The possibilities of malware “polluting” Ethereum
Ethereum virus defines malware which corrupts Ethereum platform with malicious code. More specifically, is it is a virus which pollutes blockchain data with malicious codes. Before discussing such scenario, it is necessary to realize what is Ethereum and what its purpose is.
A new way of verifying data
First of all, it is necessary to know that Ethereum is a “decentralized platform that runs smart contracts”. The network provides a haven for apps which are immune to censorship and third-party control. The service also grants access to Ethereum Virtual Machine. There, with the help of “nodes,” users all around the world can launch their scripts.
Secondly, the entire platform functions on the principle of blockchain technology. A blockchain is a list of records (blocks). They contain the information of software script or financial transaction. Furthermore, each block possesses a hash – unique identifier.
For instance, virus researchers use them to analyze and identify the origin of a file. Likewise, they can come up with a verdict: whether it is malicious or not.
Bitcoin transactions are laid on the basis of verifying these blockchain transactions. Within Ethereum, users can get paid for verifying transactions or other transfer information or performing computations.
Therefore, they are paid with “ether,” a form of cryptocurrency tokens. Blocks, which require solving math and crypto algorithms, are the keystone basis for mining cryptocurrency. Mining crypto-coins is not a novelty. Therefore, the virtual community is finding new craftier ways to do so.
Besides the hardware to do so, users create software for such purpose. One of the recent novelties is Coinhive, which allows coin-mining website owners on the expense using visitors’ PC CPU resources. Though Coinhive is a legal service, felons already made use of such idea of crafting their covert coin-mining techniques.
As a result, users are already targeted by fake browser extensions, apps and phishing sites containing coin-mining scripts. Thus, you might wonder how cryptocurrency mining, malware, and Ethereum are related.
The cons of Ethereum
Due to the very fact that Ethereum platform is accessible to everyone and anybody can verify information, the risk of malware arises. Felons can pollute certain blocks with malicious scripts.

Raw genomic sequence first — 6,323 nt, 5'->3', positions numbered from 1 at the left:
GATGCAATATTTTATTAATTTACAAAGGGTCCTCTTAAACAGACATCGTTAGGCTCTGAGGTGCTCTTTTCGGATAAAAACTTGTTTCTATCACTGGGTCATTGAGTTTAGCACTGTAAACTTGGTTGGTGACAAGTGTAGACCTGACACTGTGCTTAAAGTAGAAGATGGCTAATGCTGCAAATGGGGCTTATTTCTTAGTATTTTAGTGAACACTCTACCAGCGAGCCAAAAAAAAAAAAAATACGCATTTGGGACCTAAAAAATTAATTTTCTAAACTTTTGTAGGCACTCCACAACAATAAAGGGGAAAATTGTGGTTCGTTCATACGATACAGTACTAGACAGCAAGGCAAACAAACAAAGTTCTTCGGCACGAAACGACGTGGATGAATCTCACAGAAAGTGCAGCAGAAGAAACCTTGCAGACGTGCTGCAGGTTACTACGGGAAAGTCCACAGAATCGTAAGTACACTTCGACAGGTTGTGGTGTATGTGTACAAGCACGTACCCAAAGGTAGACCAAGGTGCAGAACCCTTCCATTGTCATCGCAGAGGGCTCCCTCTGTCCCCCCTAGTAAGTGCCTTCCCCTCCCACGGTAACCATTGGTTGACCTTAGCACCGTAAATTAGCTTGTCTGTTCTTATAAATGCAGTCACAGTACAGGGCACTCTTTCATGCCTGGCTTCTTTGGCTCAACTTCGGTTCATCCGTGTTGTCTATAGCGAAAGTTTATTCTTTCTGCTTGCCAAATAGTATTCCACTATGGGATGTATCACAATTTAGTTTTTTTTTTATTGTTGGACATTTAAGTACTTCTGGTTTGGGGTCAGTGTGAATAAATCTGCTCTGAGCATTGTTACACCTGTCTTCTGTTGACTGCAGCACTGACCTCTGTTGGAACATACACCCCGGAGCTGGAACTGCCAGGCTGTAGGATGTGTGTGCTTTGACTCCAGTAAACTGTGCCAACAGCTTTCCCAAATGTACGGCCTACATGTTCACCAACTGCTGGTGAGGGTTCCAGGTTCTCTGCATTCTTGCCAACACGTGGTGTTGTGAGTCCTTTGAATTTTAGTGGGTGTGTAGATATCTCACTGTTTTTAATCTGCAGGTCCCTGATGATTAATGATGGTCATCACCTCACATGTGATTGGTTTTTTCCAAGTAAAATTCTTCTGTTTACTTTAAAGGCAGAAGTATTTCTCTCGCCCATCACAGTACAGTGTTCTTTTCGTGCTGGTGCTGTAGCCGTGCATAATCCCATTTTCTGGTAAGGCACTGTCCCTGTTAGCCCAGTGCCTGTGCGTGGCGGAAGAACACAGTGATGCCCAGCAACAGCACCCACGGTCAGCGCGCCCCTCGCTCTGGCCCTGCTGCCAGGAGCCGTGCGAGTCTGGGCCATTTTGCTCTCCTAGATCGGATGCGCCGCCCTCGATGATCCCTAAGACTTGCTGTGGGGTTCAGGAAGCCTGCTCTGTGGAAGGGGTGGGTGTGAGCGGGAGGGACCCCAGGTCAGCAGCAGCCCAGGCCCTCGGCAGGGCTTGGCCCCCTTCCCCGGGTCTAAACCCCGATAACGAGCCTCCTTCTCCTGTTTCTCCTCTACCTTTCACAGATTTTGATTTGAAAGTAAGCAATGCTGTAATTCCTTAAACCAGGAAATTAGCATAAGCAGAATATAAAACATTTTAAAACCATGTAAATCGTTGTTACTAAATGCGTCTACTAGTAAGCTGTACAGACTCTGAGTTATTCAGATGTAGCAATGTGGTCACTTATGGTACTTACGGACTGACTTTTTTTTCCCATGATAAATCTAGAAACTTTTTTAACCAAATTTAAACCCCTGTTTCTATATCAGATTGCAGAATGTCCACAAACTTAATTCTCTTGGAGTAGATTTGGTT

Furthermore, they can extract the hash data, mold it into a new string of blockchain, modify it and then place into the network. Interpol warns, such modified blockchain data may be used for personal data theft, or direct users to malicious sites.
The publicity of Ethereum and access to blockchain data may be used for future zero-attacks or create marketplaces for illegal activities. Depending on the origin of the malware, traditional methods might be effective to remove Ehereum virus. However, with the diversity of the malware, the efficiency of such methods wanes.
With the increasing popularity of this platform, more users join it. However, with no watchdog of the placed content on the platform, many gullible users may fall for the trap. There is evidence suggesting that blockchain technology may be subject to botnet attack.
On the other hand, staying with the traditional data sharing and financial transaction method, i.e. using credit card company and online bank services is not a significantly better solution either. The recent case of Equifax data breach reveals the vulnerabilities and disadvantages of such option. Relying solely on third-party authorized organization and companies is not an option.
Speaking of Ethereum, publicity happens to be its advantage as well as the flaw. Therefore, the virtual community needs to solve the issue how to embrace the benefits of Ethereum but at the same time protect the interests of users, software developers, and third-party organizations in order to tackle malware. Now let us discuss Ethereum virus removal options.
Facing and terminating Ethereum malware
Evaluating the risks and dangers of Ethereum network should be crucial. While cyber felons are working on various forms of Ethereum virus, users of the platform should remain vigilant.
The virtual community should find new ways how to protect Ethereum database. Malware invasion into the platform may soon shatter the trust among its users, thus, resulting in the status quo of diverting to current financial data verification models.
Furthermore, cyber security forces, as well as users, will have to find ways how to counterattack various Ethereum virus variations as standard elimination methods may not be sufficient.